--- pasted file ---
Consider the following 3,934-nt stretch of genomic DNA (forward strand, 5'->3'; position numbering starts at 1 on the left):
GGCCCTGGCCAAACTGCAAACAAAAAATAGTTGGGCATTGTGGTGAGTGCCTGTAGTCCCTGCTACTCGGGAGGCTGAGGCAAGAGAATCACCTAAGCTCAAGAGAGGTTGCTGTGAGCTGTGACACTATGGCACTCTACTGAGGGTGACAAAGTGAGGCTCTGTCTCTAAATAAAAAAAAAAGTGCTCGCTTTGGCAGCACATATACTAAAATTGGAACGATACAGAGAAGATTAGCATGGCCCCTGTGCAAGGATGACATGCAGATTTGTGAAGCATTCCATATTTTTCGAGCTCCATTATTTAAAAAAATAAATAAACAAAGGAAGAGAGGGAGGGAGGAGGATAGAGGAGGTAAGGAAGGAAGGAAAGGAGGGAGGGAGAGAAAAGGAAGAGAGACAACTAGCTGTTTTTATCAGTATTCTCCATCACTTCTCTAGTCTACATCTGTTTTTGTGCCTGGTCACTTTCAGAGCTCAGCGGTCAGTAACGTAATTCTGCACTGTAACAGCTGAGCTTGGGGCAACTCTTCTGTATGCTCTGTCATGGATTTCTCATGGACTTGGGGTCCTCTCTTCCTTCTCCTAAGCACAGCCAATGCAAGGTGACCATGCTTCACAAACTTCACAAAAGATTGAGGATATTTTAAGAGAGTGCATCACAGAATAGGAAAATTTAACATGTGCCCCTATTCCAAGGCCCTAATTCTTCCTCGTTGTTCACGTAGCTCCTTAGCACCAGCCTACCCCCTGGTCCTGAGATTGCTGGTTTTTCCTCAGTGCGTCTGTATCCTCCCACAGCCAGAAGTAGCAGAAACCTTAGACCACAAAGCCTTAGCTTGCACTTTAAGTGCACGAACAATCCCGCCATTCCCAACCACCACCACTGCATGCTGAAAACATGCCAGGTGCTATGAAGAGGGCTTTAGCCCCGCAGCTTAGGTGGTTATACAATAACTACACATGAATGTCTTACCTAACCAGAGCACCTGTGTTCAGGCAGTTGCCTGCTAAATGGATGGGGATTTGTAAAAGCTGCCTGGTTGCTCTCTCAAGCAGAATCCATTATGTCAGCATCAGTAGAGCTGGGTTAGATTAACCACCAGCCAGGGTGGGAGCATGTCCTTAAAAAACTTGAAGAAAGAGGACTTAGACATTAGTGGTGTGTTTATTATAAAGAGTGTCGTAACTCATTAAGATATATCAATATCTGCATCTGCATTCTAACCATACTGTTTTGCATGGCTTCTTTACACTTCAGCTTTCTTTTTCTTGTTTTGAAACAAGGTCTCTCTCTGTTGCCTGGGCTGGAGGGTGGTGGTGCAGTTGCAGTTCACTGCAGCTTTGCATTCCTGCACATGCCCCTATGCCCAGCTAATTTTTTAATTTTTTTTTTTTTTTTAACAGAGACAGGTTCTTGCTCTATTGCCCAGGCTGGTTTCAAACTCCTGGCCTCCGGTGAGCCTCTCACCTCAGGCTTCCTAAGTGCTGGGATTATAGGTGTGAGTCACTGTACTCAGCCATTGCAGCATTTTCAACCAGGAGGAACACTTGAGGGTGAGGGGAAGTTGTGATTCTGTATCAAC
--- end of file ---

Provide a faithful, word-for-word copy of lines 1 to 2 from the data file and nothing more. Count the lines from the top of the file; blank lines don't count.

Consider the following 3,934-nt stretch of genomic DNA (forward strand, 5'->3'; position numbering starts at 1 on the left):
GGCCCTGGCCAAACTGCAAACAAAAAATAGTTGGGCATTGTGGTGAGTGCCTGTAGTCCCTGCTACTCGGGAGGCTGAGGCAAGAGAATCACCTAAGCTCAAGAGAGGTTGCTGTGAGCTGTGACACTATGGCACTCTACTGAGGGTGACAAAGTGAGGCTCTGTCTCTAAATAAAAAAAAAAGTGCTCGCTTTGGCAGCACATATACTAAAATTGGAACGATACAGAGAAGATTAGCATGGCCCCTGTGCAAGGATGACATGCAGATTTGTGAAGCATTCCATATTTTTCGAGCTCCATTATTTAAAAAAATAAATAAACAAAGGAAGAGAGGGAGGGAGGAGGATAGAGGAGGTAAGGAAGGAAGGAAAGGAGGGAGGGAGAGAAAAGGAAGAGAGACAACTAGCTGTTTTTATCAGTATTCTCCATCACTTCTCTAGTCTACATCTGTTTTTGTGCCTGGTCACTTTCAGAGCTCAGCGGTCAGTAACGTAATTCTGCACTGTAACAGCTGAGCTTGGGGCAACTCTTCTGTATGCTCTGTCATGGATTTCTCATGGACTTGGGGTCCTCTCTTCCTTCTCCTAAGCACAGCCAATGCAAGGTGACCATGCTTCACAAACTTCACAAAAGATTGAGGATATTTTAAGAGAGTGCATCACAGAATAGGAAAATTTAACATGTGCCCCTATTCCAAGGCCCTAATTCTTCCTCGTTGTTCACGTAGCTCCTTAGCACCAGCCTACCCCCTGGTCCTGAGATTGCTGGTTTTTCCTCAGTGCGTCTGTATCCTCCCACAGCCAGAAGTAGCAGAAACCTTAGACCACAAAGCCTTAGCTTGCACTTTAAGTGCACGAACAATCCCGCCATTCCCAACCACCACCACTGCATGCTGAAAACATGCCAGGTGCTATGAAGAGGGCTTTAGCCCCGCAGCTTAGGTGGTTATACAATAACTACACATGAATGTCTTACCTAACCAGAGCACCTGTGTTCAGGCAGTTGCCTGCTAAATGGATGGGGATTTGTAAAAGCTGCCTGGTTGCTCTCTCAAGCAGAATCCATTATGTCAGCATCAGTAGAGCTGGGTTAGATTAACCACCAGCCAGGGTGGGAGCATGTCCTTAAAAAACTTGAAGAAAGAGGACTTAGACATTAGTGGTGTGTTTATTATAAAGAGTGTCGTAACTCATTAAGATATATCAATATCTGCATCTGCATTCTAACCATACTGTTTTGCATGGCTTCTTTACACTTCAGCTTTCTTTTTCTTGTTTTGAAACAAGGTCTCTCTCTGTTGCCTGGGCTGGAGGGTGGTGGTGCAGTTGCAGTTCACTGCAGCTTTGCATTCCTGCACATGCCCCTATGCCCAGCTAATTTTTTAATTTTTTTTTTTTTTTTAACAGAGACAGGTTCTTGCTCTATTGCCCAGGCTGGTTTCAAACTCCTGGCCTCCGGTGAGCCTCTCACCTCAGGCTTCCTAAGTGCTGGGATTATAGGTGTGAGTCACTGTACTCAGCCATTGCAGCATTTTCAACCAGGAGGAACACTTGAGGGTGAGGGGAAGTTGTGATTCTGTATCAAC